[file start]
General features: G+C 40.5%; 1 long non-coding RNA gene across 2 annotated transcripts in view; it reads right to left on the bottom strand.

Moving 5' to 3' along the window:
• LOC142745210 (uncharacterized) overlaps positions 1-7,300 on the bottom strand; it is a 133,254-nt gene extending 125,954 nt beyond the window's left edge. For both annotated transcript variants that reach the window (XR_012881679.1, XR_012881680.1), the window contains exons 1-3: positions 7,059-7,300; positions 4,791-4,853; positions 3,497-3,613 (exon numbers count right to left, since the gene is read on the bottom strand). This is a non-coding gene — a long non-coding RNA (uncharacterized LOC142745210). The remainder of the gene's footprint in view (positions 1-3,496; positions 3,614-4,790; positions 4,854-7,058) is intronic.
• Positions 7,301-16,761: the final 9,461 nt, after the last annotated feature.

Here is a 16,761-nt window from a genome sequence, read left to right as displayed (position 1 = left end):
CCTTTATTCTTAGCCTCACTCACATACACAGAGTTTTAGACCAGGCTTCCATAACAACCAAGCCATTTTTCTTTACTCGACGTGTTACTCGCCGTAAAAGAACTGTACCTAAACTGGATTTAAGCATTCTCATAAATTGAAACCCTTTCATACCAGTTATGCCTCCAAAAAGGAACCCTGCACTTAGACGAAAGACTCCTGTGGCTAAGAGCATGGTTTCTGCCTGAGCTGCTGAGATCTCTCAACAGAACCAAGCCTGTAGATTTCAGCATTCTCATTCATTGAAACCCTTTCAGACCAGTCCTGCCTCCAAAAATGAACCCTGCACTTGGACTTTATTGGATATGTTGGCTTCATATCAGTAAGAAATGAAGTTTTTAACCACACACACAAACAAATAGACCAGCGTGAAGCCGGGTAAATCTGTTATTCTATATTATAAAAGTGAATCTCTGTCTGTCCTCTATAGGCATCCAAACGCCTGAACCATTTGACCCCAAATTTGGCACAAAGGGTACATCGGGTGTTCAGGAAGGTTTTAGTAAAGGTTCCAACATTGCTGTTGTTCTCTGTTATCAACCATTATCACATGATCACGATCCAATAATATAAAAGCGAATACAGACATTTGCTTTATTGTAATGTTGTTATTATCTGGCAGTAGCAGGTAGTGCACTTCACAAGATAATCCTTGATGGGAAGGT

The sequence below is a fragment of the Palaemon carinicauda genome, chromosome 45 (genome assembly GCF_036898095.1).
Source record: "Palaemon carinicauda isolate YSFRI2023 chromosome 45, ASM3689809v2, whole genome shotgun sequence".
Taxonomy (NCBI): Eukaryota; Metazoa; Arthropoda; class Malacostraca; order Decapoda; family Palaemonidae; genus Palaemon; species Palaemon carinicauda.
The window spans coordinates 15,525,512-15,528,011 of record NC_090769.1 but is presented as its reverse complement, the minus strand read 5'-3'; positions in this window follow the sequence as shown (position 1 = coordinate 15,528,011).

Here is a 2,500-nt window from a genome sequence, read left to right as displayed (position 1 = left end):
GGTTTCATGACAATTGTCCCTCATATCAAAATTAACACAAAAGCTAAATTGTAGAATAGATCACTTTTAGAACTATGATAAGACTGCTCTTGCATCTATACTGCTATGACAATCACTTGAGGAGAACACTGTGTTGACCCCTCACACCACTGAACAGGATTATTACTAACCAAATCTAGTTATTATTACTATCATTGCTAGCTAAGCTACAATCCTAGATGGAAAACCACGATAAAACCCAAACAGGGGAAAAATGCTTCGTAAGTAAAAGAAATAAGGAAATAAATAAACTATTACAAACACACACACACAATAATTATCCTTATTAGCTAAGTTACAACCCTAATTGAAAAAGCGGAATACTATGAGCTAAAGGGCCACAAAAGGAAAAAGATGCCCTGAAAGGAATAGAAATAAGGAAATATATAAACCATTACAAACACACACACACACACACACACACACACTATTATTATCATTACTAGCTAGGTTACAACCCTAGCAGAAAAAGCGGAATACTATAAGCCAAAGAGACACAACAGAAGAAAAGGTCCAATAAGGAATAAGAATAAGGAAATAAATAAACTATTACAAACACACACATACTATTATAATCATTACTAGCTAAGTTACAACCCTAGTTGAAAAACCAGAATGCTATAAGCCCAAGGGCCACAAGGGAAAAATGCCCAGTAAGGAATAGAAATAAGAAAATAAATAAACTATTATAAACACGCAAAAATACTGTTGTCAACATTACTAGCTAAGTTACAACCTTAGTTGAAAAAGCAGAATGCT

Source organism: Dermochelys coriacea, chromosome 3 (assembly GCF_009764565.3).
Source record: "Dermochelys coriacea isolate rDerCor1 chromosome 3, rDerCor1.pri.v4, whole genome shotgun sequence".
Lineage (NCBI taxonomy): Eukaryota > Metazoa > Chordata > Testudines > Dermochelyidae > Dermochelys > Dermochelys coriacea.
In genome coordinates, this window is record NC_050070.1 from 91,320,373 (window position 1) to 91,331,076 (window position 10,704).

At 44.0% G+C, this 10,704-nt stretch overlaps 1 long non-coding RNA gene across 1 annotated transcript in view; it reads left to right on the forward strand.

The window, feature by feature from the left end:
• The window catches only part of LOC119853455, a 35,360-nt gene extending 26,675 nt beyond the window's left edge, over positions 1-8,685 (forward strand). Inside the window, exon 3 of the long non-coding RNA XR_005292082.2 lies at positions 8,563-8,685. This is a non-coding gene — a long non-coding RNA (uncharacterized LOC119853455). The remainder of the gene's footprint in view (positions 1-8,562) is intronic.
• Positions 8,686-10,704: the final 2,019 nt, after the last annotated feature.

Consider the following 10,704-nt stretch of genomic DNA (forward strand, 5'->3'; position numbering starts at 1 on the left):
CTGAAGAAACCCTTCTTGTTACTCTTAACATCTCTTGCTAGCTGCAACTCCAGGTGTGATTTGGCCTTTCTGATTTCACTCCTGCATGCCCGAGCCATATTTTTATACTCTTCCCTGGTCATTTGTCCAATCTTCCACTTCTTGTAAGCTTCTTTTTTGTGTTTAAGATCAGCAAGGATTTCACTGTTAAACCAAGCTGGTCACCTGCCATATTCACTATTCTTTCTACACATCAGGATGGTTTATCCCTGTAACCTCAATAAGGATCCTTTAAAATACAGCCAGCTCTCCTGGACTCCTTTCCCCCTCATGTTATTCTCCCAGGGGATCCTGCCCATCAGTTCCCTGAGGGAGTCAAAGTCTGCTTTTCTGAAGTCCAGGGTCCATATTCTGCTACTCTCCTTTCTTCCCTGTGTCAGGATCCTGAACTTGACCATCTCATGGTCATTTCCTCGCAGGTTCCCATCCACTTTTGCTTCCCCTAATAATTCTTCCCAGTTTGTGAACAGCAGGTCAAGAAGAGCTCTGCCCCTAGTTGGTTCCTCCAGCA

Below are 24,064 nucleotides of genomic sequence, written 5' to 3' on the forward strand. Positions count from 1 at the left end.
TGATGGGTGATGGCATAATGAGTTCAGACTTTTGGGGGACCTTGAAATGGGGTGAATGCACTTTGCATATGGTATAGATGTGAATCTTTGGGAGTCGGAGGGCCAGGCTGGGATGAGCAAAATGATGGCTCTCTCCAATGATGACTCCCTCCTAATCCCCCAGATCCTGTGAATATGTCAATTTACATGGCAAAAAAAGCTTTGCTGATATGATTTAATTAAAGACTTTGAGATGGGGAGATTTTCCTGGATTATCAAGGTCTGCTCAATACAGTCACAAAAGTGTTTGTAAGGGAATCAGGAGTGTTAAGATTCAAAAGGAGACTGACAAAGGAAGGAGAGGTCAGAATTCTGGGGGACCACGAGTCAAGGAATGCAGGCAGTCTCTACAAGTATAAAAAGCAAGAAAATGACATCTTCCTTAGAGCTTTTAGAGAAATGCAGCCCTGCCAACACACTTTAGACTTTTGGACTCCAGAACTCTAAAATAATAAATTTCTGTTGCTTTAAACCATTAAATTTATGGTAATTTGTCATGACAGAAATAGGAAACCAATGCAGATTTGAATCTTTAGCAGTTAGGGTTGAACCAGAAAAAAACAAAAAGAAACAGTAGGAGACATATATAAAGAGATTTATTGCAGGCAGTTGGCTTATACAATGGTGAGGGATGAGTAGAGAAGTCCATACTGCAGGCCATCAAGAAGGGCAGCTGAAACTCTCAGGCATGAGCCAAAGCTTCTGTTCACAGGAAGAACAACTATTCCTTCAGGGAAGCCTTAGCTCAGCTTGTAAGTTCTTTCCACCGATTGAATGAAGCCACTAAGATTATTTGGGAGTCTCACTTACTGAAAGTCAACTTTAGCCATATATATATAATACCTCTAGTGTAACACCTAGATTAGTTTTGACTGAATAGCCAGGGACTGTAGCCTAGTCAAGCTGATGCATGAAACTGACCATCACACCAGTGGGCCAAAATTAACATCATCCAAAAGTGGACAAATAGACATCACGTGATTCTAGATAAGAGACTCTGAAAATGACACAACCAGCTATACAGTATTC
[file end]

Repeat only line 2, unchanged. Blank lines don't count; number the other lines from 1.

Moving 5' to 3' along the window: